Bipartisan Health Care Work Taking Shape in Senate

Finance, HELP committees plan hearings after recess

Senate Finance Chairman Orrin G. Hatch of Utah, right, and ranking member Ron Wyden of Oregon will preside over health care hearings in September. (Tom Williams/CQ Roll Call File Photo)

The Senate Finance Committee is set to hold September hearings on proposals for overhauling federal health care policies, including a plan for reauthorizing a program that serves about 5.7 million children, according to Chairman Orrin G. Hatch announced Thursday.

The Finance panel is taking the same approach as the Senate Health, Education, Labor, and Pensions Committee, which also announced plans for bipartisan work after Republicans failed last week to advance a partisan measure to roll back much of the Democrats’ 2010 health care law. The HELP Committee plans to hold hearings the first week of September, after returning from the August recess.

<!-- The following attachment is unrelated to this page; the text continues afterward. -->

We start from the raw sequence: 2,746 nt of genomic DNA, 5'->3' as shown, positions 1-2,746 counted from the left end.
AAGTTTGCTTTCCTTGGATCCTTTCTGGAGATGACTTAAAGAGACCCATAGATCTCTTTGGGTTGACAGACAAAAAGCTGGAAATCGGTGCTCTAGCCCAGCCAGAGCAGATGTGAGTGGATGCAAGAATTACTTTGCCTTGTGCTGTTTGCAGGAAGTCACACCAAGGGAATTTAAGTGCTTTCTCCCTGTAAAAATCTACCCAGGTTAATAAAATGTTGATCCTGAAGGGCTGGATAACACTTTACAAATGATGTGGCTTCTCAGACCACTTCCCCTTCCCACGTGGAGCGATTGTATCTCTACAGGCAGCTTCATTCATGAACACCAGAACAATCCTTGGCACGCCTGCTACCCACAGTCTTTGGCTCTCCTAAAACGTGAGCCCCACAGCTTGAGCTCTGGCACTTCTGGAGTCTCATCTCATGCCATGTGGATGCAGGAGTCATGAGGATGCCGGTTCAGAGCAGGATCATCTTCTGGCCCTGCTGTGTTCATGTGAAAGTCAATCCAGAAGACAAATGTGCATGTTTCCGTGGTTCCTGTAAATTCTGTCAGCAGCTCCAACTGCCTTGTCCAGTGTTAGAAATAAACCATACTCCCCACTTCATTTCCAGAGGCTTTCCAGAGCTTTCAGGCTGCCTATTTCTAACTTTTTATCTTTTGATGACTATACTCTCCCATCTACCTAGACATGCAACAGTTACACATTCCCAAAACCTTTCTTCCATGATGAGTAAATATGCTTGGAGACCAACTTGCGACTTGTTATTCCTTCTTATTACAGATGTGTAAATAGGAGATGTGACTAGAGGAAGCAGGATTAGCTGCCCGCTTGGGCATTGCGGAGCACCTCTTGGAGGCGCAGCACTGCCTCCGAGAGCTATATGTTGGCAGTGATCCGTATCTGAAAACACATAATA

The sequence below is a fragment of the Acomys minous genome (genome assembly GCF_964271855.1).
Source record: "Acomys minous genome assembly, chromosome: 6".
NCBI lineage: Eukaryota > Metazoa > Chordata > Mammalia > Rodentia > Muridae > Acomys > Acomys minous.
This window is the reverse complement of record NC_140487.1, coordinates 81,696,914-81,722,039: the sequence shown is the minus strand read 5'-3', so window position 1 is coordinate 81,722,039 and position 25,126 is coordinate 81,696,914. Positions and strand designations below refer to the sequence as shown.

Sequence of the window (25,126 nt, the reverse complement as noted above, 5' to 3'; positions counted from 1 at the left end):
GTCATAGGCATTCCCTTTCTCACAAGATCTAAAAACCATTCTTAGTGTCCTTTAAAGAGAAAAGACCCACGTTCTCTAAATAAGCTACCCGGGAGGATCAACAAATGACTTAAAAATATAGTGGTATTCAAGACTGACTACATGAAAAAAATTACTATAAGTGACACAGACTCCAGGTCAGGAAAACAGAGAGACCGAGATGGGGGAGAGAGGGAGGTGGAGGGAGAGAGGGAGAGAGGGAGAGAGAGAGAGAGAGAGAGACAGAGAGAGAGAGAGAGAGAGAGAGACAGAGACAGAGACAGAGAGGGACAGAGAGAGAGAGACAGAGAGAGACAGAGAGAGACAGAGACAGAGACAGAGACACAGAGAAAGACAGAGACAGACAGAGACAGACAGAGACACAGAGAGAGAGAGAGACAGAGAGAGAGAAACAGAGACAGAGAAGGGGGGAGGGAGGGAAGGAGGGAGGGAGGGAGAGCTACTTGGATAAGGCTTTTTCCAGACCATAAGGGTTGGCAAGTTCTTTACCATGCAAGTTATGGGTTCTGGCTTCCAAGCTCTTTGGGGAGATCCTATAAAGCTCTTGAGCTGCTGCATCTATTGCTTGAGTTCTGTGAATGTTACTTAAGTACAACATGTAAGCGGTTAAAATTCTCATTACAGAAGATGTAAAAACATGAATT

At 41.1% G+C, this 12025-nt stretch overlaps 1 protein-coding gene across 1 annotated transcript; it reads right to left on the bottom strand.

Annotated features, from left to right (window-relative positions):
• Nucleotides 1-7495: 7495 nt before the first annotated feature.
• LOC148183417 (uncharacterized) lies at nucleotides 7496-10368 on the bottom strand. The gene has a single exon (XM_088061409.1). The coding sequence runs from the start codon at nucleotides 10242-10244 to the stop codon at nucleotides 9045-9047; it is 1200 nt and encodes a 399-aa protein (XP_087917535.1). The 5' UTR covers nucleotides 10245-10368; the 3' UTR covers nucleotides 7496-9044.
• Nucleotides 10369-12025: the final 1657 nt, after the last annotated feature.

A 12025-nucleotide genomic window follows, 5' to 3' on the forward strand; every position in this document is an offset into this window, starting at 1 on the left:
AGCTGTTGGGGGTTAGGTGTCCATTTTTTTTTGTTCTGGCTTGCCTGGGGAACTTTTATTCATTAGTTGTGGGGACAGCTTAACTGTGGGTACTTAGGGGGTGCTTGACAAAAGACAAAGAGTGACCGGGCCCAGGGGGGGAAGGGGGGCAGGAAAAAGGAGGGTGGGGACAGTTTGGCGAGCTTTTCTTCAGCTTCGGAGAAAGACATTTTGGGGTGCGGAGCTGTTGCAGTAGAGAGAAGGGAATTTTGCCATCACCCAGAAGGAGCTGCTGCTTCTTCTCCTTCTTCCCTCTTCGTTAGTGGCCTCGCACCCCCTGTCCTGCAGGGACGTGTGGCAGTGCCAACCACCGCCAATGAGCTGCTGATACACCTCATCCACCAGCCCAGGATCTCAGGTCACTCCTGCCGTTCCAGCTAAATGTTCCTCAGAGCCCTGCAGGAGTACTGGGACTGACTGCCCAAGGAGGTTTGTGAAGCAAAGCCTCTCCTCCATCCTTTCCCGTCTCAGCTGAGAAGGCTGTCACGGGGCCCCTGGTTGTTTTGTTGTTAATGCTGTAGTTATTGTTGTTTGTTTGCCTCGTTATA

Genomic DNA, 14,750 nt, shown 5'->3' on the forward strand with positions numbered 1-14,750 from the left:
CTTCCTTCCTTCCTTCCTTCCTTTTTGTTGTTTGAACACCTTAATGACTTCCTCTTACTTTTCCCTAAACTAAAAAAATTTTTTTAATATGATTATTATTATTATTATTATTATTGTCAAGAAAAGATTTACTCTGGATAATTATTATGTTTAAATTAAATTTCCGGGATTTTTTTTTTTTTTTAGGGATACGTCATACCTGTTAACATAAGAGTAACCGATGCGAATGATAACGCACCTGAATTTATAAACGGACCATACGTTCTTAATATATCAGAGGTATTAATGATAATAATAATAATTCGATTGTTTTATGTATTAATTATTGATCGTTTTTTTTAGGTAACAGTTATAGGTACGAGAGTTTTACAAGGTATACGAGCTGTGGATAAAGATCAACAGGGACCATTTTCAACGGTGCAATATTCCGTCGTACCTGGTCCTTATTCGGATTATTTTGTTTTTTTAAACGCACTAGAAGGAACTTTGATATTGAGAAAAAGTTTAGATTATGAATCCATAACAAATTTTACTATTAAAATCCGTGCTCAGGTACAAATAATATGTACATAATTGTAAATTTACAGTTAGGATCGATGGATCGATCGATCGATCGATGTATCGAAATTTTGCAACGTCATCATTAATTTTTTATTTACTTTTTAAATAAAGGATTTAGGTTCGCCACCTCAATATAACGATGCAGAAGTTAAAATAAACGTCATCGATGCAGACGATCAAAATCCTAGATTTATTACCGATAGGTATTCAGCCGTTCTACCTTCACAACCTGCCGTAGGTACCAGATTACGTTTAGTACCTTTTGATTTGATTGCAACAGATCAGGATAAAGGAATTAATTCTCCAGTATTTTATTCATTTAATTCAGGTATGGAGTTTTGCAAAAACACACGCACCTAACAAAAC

“We’ve also heard a lot of demands from members of the committee for a health care hearing. I intend to do that as well shortly after the recess,” said Hatch, a Utah Republican. “Long story short, it’s going to be a busy fall for the Finance Committee.”

Sen. Ron Wyden, the committee’s ranking member, said the Finance panel “works best on a bipartisan basis.”

“In light of the last few weeks, I’m sure members on both sides are eager to bring more health care ideas forward,” the Oregon Democrat said.

Neither Hatch nor Wyden suggested the panel would be advancing legislation next month related to an overhaul of federal regulations on health insurance, as HELP Committee leaders Lamar Alexander, R-Tenn., and Patty Murray, D-Wash., plan to do.

The Finance panel will be largely focused on a tax overhaul after the recess, though Congress faces a Sept. 30 deadline to reauthorize the Children’s Health Insurance Program, which falls to the Finance Committee to first advance.

Wyden noted that CHIP was first crafted by Hatch and the late Sen. Edward M. Kennedy, D-Mass., and could be an example of bipartisan action on health care. Congress last reauthorized the CHIP program in 2015 as part of a broader health package.

“I know members of this committee on both sides are eager to live up to their example,” he said.


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